Following the “IS” functions theme, we have the ISNONTEXT function. This function doesn’t check for errors, but if the value is of a specific type. In this case, if the value is “Text” or not. As with all the other “IS” functions, this one will return only “Yes” or “No”.

You can also use this function’s alter ego, the “ISTEXT” function.

Usage

It follows a simple pattern.

  1. Value to check

To demonstrate how this works, let’s look at the following table:

The “text” column is defined by “single line of text” where a number column is a number.

Let’s create a new column “calculated,” defined as follows:

=ISNONTEXT([text])

To test it correctly, the first row has the text value as empty while the second has spaces so that we can see the difference.

Let’s check the result:

Since the column is defined with the Type “single line of text”, even if you store an apparent number, it will be stored as text, so the function will return “No”, meaning that it is indeed a text. The only return as “Yes” is if the “single line of text” column is empty, which makes sense.

Now let’s do the same with the number column.

All values are as “TRUE” since it’s defined as a “number” column, meaning that regardless of the value (even empty), it will never be a text.

Limitations

It’s not a limitation but something to know and be aware of. If the column is empty, the “ISNONTEXT” function will return “No”, as seen above. This happens even if the column is defined as “single line of text”. Besides empty, the function will always return “Yes”.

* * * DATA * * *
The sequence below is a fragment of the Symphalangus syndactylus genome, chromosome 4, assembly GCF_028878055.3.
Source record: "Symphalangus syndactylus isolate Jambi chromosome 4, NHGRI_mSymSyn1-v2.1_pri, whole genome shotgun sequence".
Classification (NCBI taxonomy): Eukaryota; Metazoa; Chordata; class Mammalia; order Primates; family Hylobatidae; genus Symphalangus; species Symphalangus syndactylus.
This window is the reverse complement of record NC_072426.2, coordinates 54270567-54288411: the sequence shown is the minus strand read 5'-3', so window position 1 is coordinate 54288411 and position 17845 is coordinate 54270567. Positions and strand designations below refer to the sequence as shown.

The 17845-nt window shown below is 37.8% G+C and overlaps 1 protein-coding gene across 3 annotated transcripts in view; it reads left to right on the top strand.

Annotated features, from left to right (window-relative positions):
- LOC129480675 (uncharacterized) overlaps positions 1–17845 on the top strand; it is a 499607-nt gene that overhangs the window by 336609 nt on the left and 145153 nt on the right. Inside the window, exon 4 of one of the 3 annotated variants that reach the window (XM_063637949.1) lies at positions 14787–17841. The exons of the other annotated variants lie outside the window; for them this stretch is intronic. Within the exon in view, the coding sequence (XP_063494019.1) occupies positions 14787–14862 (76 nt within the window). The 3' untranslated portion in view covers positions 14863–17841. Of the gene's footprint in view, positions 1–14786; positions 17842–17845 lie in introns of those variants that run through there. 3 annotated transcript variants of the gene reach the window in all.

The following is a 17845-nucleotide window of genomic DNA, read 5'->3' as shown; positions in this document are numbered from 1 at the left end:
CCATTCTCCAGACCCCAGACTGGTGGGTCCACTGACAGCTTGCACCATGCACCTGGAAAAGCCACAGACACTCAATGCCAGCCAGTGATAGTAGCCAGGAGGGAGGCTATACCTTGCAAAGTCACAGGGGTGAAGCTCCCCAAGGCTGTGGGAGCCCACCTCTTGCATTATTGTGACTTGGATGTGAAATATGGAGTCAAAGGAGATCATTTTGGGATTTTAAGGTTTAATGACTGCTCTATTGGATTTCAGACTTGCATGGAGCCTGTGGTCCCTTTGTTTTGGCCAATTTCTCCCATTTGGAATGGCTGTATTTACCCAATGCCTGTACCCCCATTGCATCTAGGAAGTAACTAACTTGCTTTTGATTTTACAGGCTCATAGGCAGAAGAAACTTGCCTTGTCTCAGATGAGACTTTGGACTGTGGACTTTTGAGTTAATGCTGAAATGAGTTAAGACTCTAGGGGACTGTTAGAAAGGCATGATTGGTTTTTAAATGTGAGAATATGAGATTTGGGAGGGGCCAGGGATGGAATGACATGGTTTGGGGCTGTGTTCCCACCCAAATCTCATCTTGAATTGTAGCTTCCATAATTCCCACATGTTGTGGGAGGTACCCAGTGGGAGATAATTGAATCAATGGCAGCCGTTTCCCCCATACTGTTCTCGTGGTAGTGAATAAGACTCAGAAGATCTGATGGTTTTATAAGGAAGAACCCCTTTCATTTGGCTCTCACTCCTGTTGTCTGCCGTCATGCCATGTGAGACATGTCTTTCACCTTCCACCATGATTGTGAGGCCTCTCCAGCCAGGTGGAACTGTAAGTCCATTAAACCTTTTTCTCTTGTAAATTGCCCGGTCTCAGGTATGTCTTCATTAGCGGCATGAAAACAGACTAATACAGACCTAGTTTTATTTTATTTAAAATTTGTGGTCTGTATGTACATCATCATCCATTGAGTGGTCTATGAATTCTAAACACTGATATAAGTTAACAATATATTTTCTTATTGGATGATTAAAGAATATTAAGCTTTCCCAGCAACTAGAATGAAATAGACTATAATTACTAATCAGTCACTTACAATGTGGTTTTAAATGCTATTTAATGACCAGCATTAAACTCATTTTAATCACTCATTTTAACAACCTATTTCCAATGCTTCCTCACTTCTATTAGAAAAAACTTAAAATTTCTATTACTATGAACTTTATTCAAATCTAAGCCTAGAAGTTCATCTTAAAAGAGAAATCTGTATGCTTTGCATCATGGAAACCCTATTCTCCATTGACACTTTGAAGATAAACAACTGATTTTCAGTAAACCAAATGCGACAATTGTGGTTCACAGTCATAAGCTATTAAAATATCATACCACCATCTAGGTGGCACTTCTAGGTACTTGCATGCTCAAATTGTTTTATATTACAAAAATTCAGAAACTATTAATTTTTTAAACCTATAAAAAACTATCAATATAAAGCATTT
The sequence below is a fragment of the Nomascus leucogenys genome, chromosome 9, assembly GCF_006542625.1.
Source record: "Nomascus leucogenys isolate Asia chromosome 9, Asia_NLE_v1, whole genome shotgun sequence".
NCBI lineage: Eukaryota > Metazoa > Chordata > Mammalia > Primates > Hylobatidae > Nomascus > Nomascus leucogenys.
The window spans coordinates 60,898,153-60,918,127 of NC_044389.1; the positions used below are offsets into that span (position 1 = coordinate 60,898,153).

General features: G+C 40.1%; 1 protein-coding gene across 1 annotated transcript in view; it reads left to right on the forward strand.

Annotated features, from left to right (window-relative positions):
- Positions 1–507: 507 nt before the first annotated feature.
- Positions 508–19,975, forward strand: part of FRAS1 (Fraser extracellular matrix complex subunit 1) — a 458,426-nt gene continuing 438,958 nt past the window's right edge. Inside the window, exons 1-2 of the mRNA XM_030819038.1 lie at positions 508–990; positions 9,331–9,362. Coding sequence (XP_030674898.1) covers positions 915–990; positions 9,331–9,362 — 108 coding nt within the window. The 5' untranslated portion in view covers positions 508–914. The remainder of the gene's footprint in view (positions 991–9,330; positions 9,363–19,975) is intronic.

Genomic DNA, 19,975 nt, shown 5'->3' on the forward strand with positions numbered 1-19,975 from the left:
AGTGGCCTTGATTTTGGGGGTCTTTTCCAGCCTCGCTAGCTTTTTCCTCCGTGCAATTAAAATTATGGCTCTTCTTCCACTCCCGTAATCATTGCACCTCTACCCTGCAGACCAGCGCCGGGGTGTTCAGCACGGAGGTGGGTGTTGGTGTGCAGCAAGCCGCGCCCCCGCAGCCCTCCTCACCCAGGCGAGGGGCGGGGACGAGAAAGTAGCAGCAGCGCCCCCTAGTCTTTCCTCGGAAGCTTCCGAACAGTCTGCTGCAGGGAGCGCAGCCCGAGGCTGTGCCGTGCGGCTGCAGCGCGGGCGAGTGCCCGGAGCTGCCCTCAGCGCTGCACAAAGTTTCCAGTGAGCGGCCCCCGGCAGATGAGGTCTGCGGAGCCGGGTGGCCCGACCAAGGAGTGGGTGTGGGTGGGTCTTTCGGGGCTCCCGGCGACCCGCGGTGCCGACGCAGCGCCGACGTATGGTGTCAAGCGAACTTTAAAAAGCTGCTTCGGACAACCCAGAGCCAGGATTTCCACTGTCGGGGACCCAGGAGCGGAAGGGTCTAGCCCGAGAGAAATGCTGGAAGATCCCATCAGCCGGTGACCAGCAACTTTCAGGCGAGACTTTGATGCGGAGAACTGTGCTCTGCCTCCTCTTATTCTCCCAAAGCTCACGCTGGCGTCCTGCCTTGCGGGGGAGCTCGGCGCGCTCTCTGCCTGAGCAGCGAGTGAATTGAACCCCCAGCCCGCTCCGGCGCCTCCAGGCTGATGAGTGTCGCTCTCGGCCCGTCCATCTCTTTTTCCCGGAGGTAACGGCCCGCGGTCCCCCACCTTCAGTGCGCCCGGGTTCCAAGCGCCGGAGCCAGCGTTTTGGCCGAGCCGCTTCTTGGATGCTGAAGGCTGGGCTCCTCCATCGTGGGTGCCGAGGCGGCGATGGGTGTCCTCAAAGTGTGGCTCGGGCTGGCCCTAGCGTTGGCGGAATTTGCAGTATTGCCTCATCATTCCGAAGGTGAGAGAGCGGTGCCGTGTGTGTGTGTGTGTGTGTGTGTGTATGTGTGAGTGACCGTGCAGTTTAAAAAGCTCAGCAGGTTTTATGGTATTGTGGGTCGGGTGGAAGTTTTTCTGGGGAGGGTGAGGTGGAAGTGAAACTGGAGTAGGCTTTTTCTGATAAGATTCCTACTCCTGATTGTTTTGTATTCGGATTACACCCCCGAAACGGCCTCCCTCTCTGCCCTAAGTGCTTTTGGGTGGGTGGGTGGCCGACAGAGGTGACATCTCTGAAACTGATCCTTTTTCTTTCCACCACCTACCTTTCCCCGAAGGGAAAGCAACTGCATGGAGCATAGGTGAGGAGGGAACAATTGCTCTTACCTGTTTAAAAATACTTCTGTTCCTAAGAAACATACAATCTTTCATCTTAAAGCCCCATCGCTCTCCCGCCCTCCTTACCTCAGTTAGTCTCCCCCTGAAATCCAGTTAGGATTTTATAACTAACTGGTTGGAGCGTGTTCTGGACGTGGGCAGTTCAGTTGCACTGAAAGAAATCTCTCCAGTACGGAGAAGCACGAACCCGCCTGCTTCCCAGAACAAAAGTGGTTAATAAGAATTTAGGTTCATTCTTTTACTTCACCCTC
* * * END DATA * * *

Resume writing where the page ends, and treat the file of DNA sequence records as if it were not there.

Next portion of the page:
Recommendations:

Some things to take into consideration while using this function.

Don’t use this function to check whether the column is empty.

Although the result may be the same, if the result is empty, it returns “Yes” otherwise returns “No”; you may find edge cases where they differ. And you have the “ISBLANK” function to do this. It will confuse people checking the formula if they see this function instead of the “ISBLANK” function.

“Hidden” Validation Columns

Since SharePoint works with columns, you can create hidden “validation” columns with the functions validating the data. After that, you can expose to the user the “message” columns with helpful error messages or actions they can take to solve the problem.

Always deal with errors.

Leaving them for the user to see is horrible, but also you can bring trouble to your code. If you don’t validate a column, it can be used after in other calculations, and the error will cascade. You can have an error in one column, and the issue could be in different columns, so deal with errors where they happen.

Don’t nest it.

There’s no real reason to do it, but if you find yourself in a situation where you have nested “ISNONTEXT” functions in a formula, then the result will always be TRUE since the return value will always be a “Yes”/”No” result. If you see nested “ISNONTEXT” functions, then something is not entirely correct.

Sources:

Microsoft’s ISNONTEXT Function Reference

Introduction to SharePoint formulas and functions

Back to SharePoint’s list formula reference.

Photo by Surendran MP on Unsplash

 

Manuel Gomes

I'm a previous Project Manager, and Developer now focused on delivering quality articles and projects here on the site. I've worked in the past for companies like Bayer, Sybase (now SAP), and Pestana Hotel Group and using that knowledge to help you automate your daily tasks

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